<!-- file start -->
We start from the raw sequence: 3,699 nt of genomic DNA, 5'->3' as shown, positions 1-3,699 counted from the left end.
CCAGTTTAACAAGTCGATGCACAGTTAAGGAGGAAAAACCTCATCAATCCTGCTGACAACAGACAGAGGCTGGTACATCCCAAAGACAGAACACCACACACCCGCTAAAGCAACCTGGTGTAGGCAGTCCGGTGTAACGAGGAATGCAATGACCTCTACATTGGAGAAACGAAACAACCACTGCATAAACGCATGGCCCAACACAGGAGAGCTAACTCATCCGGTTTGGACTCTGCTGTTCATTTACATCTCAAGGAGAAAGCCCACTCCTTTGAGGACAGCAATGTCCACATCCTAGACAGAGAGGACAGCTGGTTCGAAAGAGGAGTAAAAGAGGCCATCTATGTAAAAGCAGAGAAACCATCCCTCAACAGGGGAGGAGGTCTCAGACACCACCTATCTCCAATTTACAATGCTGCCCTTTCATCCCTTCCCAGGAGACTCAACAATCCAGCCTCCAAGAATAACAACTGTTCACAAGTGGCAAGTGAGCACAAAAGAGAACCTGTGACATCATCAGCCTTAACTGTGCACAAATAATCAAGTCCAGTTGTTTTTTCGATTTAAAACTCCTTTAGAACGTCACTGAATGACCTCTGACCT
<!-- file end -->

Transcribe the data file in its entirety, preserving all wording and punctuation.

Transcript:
We start from the raw sequence: 3,699 nt of genomic DNA, 5'->3' as shown, positions 1-3,699 counted from the left end.
CCAGTTTAACAAGTCGATGCACAGTTAAGGAGGAAAAACCTCATCAATCCTGCTGACAACAGACAGAGGCTGGTACATCCCAAAGACAGAACACCACACACCCGCTAAAGCAACCTGGTGTAGGCAGTCCGGTGTAACGAGGAATGCAATGACCTCTACATTGGAGAAACGAAACAACCACTGCATAAACGCATGGCCCAACACAGGAGAGCTAACTCATCCGGTTTGGACTCTGCTGTTCATTTACATCTCAAGGAGAAAGCCCACTCCTTTGAGGACAGCAATGTCCACATCCTAGACAGAGAGGACAGCTGGTTCGAAAGAGGAGTAAAAGAGGCCATCTATGTAAAAGCAGAGAAACCATCCCTCAACAGGGGAGGAGGTCTCAGACACCACCTATCTCCAATTTACAATGCTGCCCTTTCATCCCTTCCCAGGAGACTCAACAATCCAGCCTCCAAGAATAACAACTGTTCACAAGTGGCAAGTGAGCACAAAAGAGAACCTGTGACATCATCAGCCTTAACTGTGCACAAATAATCAAGTCCAGTTGTTTTTTCGATTTAAAACTCCTTTAGAACGTCACTGAATGACCTCTGACCT